A new private museum dedicated to Russian impressionism will open tomorrow on Leningradsky Prospekt in Moscow.
The Museum of Russian Impressionism, featuring works from the private collection of its founder, Russian businessman Boris Mints, could be a welcome addition to the art scene of a city lacking in private art spaces.
“People go to Paris or to London to go to museums, and here they usually come with other interests and visit museums on the sidelines”, said Mints. “Our aim is to make people come to Russia to go to museums, look at Russian art, and try to understand it and grasp it.”
Aside from exhibition spaces that will emphasise a permanent collection dedicated to masterpieces of Russian impressionism from the 1870s onwards, the building also includes a cinema, educational facilities and retail, as well as a video installation by artist Jean-Christophe Couet called “Breathing Canvas” which animates the process of painting with layered brushstrokes.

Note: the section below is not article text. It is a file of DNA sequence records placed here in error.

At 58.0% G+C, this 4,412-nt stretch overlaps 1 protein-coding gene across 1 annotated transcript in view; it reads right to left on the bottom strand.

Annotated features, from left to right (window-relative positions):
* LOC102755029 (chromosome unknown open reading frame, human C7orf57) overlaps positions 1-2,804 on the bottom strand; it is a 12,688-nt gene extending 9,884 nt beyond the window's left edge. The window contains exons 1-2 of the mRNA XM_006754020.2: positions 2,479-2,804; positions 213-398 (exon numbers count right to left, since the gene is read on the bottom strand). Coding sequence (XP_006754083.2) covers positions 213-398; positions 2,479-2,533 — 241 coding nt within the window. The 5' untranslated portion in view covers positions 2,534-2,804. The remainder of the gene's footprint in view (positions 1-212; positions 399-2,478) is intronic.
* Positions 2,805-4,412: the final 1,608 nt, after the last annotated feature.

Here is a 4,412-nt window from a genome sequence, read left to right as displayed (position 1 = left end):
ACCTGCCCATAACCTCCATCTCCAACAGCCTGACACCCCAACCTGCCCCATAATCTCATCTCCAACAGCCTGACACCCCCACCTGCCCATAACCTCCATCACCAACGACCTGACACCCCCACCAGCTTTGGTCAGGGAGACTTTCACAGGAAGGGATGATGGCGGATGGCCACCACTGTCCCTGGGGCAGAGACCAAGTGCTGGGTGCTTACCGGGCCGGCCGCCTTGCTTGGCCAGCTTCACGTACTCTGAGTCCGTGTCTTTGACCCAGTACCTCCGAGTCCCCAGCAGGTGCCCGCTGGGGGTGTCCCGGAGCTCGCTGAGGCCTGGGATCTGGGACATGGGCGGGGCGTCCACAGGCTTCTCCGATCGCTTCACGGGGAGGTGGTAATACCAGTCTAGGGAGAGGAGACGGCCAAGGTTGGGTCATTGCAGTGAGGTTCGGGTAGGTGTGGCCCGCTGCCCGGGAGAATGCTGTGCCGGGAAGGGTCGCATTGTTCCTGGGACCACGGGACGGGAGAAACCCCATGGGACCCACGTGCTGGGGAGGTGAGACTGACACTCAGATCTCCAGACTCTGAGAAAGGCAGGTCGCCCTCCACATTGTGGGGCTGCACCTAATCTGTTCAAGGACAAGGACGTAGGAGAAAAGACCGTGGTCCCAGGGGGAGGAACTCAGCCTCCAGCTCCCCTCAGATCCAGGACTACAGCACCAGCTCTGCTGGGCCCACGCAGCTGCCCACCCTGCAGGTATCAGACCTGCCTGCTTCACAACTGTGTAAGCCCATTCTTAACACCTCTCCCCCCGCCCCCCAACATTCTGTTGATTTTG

The museum is the centerpiece of a larger business and entertainment development on a site which was formerly the Bolshevik chocolate factory, redeveloped by British architectural firm John McAslan + Partners, with help from French consulting agency Lordculture.